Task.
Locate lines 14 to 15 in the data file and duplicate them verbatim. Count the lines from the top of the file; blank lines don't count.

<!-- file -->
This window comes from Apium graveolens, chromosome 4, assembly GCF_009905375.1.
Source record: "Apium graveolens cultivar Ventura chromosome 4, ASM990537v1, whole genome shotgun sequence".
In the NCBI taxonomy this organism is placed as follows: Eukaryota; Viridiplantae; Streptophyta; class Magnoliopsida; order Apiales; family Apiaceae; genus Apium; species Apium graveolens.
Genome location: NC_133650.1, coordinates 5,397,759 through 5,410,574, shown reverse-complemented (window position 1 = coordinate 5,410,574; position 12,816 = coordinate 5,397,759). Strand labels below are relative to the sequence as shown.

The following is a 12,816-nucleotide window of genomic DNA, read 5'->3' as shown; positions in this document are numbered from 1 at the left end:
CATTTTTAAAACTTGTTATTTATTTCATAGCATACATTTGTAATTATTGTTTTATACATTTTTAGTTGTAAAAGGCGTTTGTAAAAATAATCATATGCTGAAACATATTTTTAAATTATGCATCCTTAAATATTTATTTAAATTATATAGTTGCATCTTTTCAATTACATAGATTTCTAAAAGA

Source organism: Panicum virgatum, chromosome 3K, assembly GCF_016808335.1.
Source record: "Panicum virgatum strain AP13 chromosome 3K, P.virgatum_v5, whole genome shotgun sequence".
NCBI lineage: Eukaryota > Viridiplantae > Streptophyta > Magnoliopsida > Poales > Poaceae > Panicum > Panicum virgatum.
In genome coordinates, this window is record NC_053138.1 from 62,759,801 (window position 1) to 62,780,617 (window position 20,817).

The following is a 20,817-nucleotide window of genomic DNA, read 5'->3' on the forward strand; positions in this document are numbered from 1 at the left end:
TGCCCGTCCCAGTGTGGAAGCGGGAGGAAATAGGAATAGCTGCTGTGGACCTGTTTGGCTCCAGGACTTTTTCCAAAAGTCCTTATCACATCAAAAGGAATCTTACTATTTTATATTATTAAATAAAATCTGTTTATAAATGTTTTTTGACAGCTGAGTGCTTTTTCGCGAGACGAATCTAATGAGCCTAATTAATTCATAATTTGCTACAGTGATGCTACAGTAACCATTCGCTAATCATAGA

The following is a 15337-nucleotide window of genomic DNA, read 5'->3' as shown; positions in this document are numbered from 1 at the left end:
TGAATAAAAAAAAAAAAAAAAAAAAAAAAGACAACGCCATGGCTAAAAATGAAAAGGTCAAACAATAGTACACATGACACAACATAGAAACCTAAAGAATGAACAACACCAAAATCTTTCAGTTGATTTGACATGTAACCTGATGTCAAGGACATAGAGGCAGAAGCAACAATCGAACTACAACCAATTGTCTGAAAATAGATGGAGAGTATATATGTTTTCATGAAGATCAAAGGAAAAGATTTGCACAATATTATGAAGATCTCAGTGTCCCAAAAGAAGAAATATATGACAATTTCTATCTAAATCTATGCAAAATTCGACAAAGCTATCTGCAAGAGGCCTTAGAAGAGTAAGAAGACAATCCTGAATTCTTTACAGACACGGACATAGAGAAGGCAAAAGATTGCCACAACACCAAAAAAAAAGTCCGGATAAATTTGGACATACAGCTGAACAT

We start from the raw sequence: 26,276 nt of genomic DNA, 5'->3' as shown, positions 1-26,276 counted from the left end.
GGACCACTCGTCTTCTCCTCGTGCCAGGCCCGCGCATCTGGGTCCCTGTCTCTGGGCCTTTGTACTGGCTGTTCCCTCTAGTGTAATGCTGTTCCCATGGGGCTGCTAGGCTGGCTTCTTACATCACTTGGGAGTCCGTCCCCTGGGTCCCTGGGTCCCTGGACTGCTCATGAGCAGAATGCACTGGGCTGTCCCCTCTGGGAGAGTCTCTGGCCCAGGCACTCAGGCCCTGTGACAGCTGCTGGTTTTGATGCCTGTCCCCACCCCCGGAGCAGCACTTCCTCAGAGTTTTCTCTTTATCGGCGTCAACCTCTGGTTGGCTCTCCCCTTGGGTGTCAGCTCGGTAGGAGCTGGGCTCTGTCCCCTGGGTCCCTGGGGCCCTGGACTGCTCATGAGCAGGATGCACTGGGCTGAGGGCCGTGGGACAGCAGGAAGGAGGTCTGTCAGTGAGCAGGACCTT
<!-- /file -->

TGAATAAAAAAAAAAAAAAAAAAAAAAAAGACAACGCCATGGCTAAAAATGAAAAGGTCAAACAATAGTACACATGACACAACATAGAAACCTAAAGAATGAACAACACCAAAATCTTTCAGTTGATTTGACATGTAACCTGATGTCAAGGACATAGAGGCAGAAGCAACAATCGAACTACAACCAATTGTCTGAAAATAGATGGAGAGTATATATGTTTTCATGAAGATCAAAGGAAAAGATTTGCACAATATTATGAAGATCTCAGTGTCCCAAAAGAAGAAATATATGACAATTTCTATCTAAATCTATGCAAAATTCGACAAAGCTATCTGCAAGAGGCCTTAGAAGAGTAAGAAGACAATCCTGAATTCTTTACAGACACGGACATAGAGAAGGCAAAAGATTGCCACAACACCAAAAAAAAAGTCCGGATAAATTTGGACATACAGCTGAACAT

We start from the raw sequence: 26,276 nt of genomic DNA, 5'->3' as shown, positions 1-26,276 counted from the left end.